Life Course Centre researchers have partnered with Queensland’s two largest charities to establish a direct link between levels of government income support and people’s need for charity.
The study calls for sustained increases in government income support payments, made directly to people in need to cover essentials such as food, clothing and rent, as a fairer, transparent, and efficient mechanism to promote self-determination and control over one’s life.
Evidence from the Pandemic
Using the ‘natural experiment’ of COVID-19 to show how temporary rises in income support directly reduced reliance on charity, the study findings now hold extra weight given Australia’s current cost-of-living crisis and surging demand for charity, including food banks, to meet basic needs.
Led by Life Course Centre researchers at the University of Queensland School of Social Science, the research was done in collaboration with the UQ Business School and Queensland’s two largest charity organisations, St Vincent de Paul and The Salvation Army.
Lead author Dr Christine Ablaza said the study investigated the link between the number of requests for assistance made to St Vincent de Paul and The Salvation Army in Queensland and the series of additional COVID-19 income support payments made by the Australian Government in 2020 and 2021.
“By analysing the timing and varying amounts of these payments, we established a direct association between the level of government income support provided and people’s demand for charity,” Dr Ablaza said.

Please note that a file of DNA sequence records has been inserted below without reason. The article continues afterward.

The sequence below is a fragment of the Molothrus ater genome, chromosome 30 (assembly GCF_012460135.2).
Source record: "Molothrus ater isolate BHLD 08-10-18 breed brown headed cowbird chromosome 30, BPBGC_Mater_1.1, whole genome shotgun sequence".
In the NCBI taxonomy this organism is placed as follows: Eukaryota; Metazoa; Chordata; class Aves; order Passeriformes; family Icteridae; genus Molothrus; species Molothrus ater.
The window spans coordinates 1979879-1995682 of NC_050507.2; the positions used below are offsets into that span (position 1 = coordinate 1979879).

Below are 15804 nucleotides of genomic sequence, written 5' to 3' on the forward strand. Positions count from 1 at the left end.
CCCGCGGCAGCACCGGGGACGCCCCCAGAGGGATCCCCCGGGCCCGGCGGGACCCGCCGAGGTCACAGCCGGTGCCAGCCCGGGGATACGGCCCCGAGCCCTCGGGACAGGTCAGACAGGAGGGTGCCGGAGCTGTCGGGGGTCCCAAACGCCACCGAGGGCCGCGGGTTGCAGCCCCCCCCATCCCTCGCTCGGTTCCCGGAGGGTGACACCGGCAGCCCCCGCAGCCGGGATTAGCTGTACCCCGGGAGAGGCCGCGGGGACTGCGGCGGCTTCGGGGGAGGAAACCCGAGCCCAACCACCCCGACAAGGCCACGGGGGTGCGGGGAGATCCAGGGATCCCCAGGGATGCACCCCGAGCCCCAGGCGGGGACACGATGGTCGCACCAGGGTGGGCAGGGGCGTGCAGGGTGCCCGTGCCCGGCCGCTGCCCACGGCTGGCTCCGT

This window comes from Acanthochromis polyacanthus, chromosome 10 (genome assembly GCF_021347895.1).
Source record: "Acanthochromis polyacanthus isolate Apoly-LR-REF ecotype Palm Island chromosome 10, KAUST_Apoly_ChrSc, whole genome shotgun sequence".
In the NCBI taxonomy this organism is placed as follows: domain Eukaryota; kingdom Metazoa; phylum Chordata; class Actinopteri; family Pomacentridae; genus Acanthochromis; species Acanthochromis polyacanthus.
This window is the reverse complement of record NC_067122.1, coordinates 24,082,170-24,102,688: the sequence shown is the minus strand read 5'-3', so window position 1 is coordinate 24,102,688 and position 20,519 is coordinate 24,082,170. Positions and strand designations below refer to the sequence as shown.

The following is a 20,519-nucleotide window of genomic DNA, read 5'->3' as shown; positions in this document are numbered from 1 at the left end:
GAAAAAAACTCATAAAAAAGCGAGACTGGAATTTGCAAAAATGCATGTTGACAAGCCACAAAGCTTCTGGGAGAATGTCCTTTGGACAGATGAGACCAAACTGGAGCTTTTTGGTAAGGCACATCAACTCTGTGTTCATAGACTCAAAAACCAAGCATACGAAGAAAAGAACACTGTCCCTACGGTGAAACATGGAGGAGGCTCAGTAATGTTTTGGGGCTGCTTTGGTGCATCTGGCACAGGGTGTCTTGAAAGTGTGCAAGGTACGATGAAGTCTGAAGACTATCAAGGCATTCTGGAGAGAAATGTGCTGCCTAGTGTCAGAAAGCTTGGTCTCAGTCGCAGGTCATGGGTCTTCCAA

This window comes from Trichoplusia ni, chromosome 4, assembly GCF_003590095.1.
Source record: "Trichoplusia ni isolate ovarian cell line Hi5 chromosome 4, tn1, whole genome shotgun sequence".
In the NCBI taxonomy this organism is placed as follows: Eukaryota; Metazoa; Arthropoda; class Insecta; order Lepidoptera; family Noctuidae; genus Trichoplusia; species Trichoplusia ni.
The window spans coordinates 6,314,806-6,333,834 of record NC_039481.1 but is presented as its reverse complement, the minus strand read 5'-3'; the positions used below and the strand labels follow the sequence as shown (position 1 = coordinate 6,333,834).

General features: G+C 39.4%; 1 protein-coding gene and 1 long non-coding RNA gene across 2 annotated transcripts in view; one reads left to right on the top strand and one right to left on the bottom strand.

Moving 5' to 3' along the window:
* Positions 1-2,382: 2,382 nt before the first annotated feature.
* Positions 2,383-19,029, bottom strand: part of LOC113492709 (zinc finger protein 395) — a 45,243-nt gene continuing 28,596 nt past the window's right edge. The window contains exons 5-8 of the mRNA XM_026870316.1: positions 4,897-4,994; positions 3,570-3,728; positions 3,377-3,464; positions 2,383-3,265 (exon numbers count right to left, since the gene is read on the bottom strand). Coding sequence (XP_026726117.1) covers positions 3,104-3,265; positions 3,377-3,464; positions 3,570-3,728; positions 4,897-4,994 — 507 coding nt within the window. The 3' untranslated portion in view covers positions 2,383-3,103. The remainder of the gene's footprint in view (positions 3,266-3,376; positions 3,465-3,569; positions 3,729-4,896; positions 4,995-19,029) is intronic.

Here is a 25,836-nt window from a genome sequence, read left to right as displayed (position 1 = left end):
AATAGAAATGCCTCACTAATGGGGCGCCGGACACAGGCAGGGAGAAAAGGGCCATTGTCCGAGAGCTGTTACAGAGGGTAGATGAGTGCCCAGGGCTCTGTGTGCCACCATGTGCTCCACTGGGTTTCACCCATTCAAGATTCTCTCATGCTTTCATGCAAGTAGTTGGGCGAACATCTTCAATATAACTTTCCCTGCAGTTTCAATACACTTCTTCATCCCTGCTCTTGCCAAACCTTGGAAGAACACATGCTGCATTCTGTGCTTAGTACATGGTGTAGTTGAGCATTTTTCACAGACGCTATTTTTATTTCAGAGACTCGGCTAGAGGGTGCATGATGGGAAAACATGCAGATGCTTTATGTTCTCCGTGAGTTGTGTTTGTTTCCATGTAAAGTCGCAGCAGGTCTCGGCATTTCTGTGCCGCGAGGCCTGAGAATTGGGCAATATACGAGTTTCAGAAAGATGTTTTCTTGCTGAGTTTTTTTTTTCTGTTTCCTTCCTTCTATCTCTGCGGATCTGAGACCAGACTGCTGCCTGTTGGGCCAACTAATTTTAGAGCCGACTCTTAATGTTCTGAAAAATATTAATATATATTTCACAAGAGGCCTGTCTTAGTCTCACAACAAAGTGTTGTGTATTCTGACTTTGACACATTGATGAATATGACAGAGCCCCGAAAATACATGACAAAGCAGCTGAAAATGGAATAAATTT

“Our findings showed that demand for charity assistance dropped markedly over the period covered by the additional COVID-19 income support payments, compared to pre-pandemic levels.”
“Importantly, it was the sustained nature of the payments that really made a difference to people’s need for charity. While the fortnightly Coronavirus Supplements unequivocally reduced demand for charity, there was little evidence that the one-off lumpsum payments made a difference.”
The different roles of charity and government support
Co-author and Life Course Centre Chief Investigator Professor Cameron Parsell said the study findings demonstrate that government does have the power to directly reduce the need for charity and indirectly, levels of poverty. He said the study also challenges the role of institutionalised charity in fully meeting the needs of those in poverty.
“Our research suggests that charities have a more productive role to play in society through contributing to local communities, building solidarity and continuing to advocate for structural reform to address the determinants of poverty,” Professor Parsell said.
“For people who use charity to survive, increasing income support eliminates barriers to obtaining essential goods and services, including the stress, shame and stigma associated with presenting to charity. It also maximises their ability to exercise agency and live with dignity.”
Professor Parsell said sustained increases in income support payments would enable governments to move from providing ‘band-aid’ solutions to poverty, and re-direct efforts to tackle its structural root causes, rather than just addressing its symptoms.
“The capacity that would be freed up by increasing levels of government income support would also allow charities to offer better assistance to other vulnerable groups, such as refugees, who may fall through the cracks of the welfare system.”